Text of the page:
ECONOMIC ACTIVITY IN THE SHADOW OF CONFLICT

Authors

  • Charles H. Anderton,

    Corresponding author
      1 Associate Professor, College of the Holy Cross, Worcester, Mass., Phone 1–508-793-3441 Fax 1–508-793-3708, E-mail Canderto@holycross.edu
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  • Roxane A. Anderton,

    Corresponding author
      2 Instructor, Clark University, Worcester, Mass., Phone 1–508-793-7226, Fax 1–508-793-7780 E-mail Randerton@vax.clarku.edu
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  • John R. Carter

    Corresponding author
      3 Professor, College of the Holy Cross, Worcester, Mass., Phone 1–508-793-2676 Fax 1–508-793-3708, E-mail Jcarter@holycross.edu
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    • *The research support of the College of the Holy Cross is gratefully acknowledged. We are grateful to Herschel Grossman and Jack Hirshleifer for constructive criticisms on earlier versions of this work. We also benefited from the comments of two anonymous referees and the editor. The usual disclaimer applies.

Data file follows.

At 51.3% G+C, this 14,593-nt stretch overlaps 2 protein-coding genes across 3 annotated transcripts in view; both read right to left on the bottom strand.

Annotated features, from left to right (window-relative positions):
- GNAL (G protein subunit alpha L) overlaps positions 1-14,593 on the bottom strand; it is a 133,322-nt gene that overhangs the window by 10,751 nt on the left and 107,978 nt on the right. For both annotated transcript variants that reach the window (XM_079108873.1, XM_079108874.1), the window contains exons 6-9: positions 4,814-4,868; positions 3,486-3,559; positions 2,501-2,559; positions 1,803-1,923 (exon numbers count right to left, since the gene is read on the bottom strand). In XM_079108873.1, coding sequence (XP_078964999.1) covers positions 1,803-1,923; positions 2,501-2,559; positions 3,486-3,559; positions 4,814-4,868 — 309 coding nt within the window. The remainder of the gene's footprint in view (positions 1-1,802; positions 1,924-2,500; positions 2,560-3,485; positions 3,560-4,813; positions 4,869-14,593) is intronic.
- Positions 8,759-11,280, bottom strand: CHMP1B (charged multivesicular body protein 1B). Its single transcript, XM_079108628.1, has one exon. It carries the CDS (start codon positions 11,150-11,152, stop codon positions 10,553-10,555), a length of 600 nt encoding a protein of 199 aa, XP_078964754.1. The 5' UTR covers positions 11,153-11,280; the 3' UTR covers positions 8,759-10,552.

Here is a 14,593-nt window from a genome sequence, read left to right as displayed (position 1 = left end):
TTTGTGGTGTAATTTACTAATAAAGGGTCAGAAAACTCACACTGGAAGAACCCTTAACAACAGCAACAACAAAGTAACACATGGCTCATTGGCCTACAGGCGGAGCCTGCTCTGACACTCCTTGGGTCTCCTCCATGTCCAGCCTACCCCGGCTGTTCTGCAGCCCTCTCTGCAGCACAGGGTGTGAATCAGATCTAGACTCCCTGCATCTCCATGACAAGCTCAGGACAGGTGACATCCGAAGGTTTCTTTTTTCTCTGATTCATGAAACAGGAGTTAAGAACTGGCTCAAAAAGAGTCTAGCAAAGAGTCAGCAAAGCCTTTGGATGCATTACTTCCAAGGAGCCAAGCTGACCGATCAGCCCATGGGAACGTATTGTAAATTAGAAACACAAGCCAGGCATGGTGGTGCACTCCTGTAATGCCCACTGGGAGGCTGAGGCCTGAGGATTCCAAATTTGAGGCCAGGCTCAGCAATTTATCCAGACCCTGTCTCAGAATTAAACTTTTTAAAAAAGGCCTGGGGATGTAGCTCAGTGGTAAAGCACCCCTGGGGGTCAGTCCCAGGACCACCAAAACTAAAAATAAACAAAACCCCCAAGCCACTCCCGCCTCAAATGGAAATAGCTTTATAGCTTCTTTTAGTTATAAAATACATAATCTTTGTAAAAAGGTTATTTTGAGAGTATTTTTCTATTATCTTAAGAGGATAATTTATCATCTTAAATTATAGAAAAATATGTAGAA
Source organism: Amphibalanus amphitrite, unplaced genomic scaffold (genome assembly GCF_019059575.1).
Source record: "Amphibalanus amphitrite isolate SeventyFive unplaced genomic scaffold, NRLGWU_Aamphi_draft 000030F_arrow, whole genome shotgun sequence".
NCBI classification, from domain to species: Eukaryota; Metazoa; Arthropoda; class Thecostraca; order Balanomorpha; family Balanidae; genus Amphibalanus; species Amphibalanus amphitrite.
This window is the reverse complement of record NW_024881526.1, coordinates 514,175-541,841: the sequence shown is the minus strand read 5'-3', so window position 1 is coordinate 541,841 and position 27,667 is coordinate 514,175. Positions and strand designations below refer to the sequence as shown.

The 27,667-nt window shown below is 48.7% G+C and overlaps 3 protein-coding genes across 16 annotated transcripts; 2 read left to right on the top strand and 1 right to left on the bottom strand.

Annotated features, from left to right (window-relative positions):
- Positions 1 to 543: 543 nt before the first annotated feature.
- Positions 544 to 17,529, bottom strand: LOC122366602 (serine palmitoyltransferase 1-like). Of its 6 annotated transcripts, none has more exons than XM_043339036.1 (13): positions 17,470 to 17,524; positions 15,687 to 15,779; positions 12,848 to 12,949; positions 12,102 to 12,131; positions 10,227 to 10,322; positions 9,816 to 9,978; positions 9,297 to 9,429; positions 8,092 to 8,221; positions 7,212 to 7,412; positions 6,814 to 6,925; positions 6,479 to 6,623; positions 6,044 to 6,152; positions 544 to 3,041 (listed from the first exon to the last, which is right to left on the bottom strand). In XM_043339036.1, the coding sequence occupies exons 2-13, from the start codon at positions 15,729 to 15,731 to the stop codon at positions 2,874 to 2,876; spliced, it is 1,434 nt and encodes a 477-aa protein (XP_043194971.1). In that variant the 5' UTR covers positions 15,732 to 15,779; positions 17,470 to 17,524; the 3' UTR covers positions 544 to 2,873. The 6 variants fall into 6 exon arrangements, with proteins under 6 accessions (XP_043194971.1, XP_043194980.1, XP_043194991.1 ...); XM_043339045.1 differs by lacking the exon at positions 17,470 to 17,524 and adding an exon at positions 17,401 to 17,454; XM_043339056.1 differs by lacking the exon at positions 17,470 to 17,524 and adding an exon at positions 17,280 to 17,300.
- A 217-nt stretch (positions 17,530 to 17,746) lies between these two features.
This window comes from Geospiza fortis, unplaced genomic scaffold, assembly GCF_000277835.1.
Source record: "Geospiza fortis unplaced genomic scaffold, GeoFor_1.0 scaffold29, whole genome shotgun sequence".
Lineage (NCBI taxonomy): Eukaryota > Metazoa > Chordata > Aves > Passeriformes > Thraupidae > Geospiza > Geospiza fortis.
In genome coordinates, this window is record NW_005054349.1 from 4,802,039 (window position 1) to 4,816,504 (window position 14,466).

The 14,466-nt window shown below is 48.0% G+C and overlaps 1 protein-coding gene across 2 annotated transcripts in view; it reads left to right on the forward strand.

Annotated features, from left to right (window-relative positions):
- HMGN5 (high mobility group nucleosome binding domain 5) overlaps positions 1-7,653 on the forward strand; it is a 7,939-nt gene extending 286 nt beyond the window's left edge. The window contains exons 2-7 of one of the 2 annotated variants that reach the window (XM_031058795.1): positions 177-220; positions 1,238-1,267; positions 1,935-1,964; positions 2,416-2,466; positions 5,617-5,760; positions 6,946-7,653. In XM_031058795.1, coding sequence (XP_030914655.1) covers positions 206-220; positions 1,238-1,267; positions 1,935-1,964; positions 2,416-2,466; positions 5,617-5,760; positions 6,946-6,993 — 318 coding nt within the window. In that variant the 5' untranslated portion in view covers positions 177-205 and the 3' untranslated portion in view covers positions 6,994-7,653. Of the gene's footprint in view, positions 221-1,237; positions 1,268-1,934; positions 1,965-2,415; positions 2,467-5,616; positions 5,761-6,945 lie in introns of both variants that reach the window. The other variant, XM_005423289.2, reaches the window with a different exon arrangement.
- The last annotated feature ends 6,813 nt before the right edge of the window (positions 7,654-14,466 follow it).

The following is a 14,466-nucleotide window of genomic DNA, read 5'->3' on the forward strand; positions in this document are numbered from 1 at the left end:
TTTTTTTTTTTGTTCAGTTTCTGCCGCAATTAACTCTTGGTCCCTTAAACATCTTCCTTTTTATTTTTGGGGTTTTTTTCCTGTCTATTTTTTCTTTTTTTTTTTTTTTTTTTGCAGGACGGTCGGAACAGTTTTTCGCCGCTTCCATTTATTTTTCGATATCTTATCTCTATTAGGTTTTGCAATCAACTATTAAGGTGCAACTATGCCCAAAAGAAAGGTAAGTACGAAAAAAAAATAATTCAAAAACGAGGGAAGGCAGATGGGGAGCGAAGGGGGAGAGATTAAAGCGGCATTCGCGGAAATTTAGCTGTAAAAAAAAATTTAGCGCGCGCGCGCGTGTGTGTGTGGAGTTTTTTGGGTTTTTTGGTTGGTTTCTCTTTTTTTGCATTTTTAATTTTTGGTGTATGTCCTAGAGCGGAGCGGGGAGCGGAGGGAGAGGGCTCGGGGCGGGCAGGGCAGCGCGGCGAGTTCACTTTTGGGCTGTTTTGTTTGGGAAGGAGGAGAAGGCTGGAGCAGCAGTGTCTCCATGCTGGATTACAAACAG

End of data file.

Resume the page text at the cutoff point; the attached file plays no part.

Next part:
1 Associate Professor, College of the Holy Cross, Worcester, Mass., Phone 1–508-793-3441 Fax 1–508-793-3708, E-mail Canderto@holycross.edu

2 Instructor, Clark University, Worcester, Mass., Phone 1–508-793-7226, Fax 1–508-793-7780 E-mail Randerton@vax.clarku.edu

3 Professor, College of the Holy Cross, Worcester, Mass., Phone 1–508-793-2676 Fax 1–508-793-3708, E-mail Jcarter@holycross.edu

Abstract

Appropriation possibilities significantly alter economic fundamentals in a production and exchange economy. This is the primary lesson of our model, which combines Ricardian trade and the potential for predator/prey behavior. The model shows how conflict can be subdued by mutual gains from trade, but at a resource cost that modifies the exchange itself. On the other hand, it identifies conditions wherein appropriation incentives are so strong that specialized production and trade are precluded altogether. The model also reveals a new way to think about and measure the gains from trade. (JEL C72, D51, D74, F10)

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